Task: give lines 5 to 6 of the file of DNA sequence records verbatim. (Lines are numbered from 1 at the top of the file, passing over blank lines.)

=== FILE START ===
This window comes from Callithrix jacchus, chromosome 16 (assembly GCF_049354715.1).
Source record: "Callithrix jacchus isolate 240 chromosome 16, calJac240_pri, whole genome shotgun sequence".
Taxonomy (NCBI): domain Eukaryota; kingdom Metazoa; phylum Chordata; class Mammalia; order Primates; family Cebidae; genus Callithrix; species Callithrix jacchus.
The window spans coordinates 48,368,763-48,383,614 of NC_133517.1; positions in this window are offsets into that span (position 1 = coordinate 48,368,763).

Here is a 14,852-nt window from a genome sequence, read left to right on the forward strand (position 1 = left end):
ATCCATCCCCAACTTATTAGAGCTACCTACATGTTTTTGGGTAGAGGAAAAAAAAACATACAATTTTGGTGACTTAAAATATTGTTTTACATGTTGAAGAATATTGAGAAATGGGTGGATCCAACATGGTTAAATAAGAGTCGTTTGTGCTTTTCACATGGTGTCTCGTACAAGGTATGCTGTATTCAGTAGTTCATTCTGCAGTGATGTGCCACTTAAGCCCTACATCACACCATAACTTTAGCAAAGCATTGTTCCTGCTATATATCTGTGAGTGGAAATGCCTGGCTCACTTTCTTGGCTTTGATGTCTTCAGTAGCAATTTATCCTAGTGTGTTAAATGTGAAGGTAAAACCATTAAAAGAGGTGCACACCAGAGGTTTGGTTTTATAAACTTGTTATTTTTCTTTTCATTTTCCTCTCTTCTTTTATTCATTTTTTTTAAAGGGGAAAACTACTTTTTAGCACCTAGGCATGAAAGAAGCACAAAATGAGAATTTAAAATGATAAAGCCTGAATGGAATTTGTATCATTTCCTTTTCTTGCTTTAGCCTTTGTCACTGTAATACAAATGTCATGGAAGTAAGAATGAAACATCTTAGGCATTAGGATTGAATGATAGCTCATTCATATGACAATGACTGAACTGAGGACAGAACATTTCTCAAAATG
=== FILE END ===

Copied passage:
Here is a 14,852-nt window from a genome sequence, read left to right on the forward strand (position 1 = left end):
ATCCATCCCCAACTTATTAGAGCTACCTACATGTTTTTGGGTAGAGGAAAAAAAAACATACAATTTTGGTGACTTAAAATATTGTTTTACATGTTGAAGAATATTGAGAAATGGGTGGATCCAACATGGTTAAATAAGAGTCGTTTGTGCTTTTCACATGGTGTCTCGTACAAGGTATGCTGTATTCAGTAGTTCATTCTGCAGTGATGTGCCACTTAAGCCCTACATCACACCATAACTTTAGCAAAGCATTGTTCCTGCTATATATCTGTGAGTGGAAATGCCTGGCTCACTTTCTTGGCTTTGATGTCTTCAGTAGCAATTTATCCTAGTGTGTTAAATGTGAAGGTAAAACCATTAAAAGAGGTGCACACCAGAGGTTTGGTTTTATAAACTTGTTATTTTTCTTTTCATTTTCCTCTCTTCTTTTATTCATTTTTTTTAAAGGGGAAAACTACTTTTTAGCACCTAGGCATGAAAGAAGCACAAAATGAGAATTTAAAATGATAAAGCCTGAATGGAATTTGTATCATTTCCTTTTCTTGCTTTAGCCTTTGTCACTGTAATACAAATGTCATGGAAGTAAGAATGAAACATCTTAGGCATTAGGATTGAATGATAGCTCATTCATATGACAATGACTGAACTGAGGACAGAACATTTCTCAAAATG